Connections

I am thinking of using wood trusses for the roofing/ceiling structural systems on some houses I shall build. I remember, though, an engineer/volunteer fireman commenting back in 1989 that the connector plates are prone to expand and pop off, early on in a fire, causing catastrophic structural failure. Was this the case, and if so, has this problem been corrected?

Can I safely install 3/4 in. T&G, OSB on 2x4 trusses that are 24 in. O.C.? My roof was installed over 5/8 in. plywood without clips that have caused a lot of sagging and the shingles need replacing. I want to “fix” it one time and install architecture type shingles, but the garage is 24 ft. wide and 28 ft. long without any load bearing walls. My concern is the weight on the trusses. 5/8 in. plywood weighs 52 lbs. and the OSB weighs 78 lbs. for each 4 ft. x 8 ft. sheet. The roof will require about 84 4 ft. x 8 ft. sheets to cover, which equals about 2,184 lbs.

In a hip roof application where jack trusses connect to a girder truss using pressure blocking (power blocking), what is the proper installation and the span that is acceptable before a hanger is required?

If you use hurricane clips to secure roof trusses from uplift, are you allowed to use fewer than the typical three nails in the bearing heel of the roof truss? I am concerned because we want to do the right fastening schedule, but three nails in addition to the hurricane clip splits the wood. What is the standard recommendation?

This Research Report provides construction details for residential deck ledger attachment to metal plate connected wood truss floor systems. Proper attachment of the deck ledger to the house is critical for ensuring that an “attached” deck is safely and securely supported at this location.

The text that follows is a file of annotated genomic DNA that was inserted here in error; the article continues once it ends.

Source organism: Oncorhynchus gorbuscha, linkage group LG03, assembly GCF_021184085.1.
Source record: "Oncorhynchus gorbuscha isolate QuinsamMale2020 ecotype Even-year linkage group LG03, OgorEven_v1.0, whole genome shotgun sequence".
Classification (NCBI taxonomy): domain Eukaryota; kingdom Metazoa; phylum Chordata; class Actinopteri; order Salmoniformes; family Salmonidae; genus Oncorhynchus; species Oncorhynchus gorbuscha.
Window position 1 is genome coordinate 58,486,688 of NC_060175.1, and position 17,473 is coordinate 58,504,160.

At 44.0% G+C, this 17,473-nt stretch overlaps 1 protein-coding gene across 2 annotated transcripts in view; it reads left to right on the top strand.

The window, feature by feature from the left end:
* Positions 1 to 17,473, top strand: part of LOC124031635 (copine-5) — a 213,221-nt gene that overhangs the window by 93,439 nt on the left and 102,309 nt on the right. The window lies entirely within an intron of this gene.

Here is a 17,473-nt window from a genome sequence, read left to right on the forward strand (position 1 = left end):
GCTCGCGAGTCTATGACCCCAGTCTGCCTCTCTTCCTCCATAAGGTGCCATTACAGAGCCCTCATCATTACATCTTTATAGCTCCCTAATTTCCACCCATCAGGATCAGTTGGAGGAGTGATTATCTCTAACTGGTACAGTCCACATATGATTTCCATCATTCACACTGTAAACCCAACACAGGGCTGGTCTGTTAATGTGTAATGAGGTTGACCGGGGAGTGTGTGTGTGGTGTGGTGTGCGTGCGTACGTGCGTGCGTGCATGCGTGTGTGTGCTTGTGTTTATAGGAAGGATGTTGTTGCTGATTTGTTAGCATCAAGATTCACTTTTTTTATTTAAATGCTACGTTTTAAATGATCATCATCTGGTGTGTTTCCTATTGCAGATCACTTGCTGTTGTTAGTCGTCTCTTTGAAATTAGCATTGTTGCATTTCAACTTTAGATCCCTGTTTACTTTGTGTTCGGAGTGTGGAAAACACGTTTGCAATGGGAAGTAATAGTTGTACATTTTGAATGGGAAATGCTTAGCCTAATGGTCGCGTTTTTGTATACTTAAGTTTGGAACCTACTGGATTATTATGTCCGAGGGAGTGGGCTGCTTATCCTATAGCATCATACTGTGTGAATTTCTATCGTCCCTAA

Code compliant use of Metal Plate Connected Wood Trusses (MPCWT) to support brick veneer can be accomplished by both individual designs and by adhering to the recommendations that follow within this report. This discussion focuses on a common use of MPCWT’s; the gable end at the transition from a wider section of a building to a narrower section.

This presentation provides information on overdriven nails in structural sheathing.

This presentation provides information on heel blocking requirements and related analysis.

This Research Report reviews pertinent sections of the 2006, 2009 and 2012 International Residential Code (IRC), the 2012 IRC Commentary, and additional sources in an effort to compile the related data and identify discrepancies or omissions. The focus is catered toward meeting and better understanding the requirements for conventionally framed roofs and roof truss construction per IRC Section R802

Both the International Residential Code (IRC) and the International Building Code (IBC) require that the top plates of exterior braced wall panels be attached to the rafters or roof trusses above. This report will discuss the code requirements and provide alternate engineered designs and capacities, including heel/bird blocking, partial height blocking and blocking panels.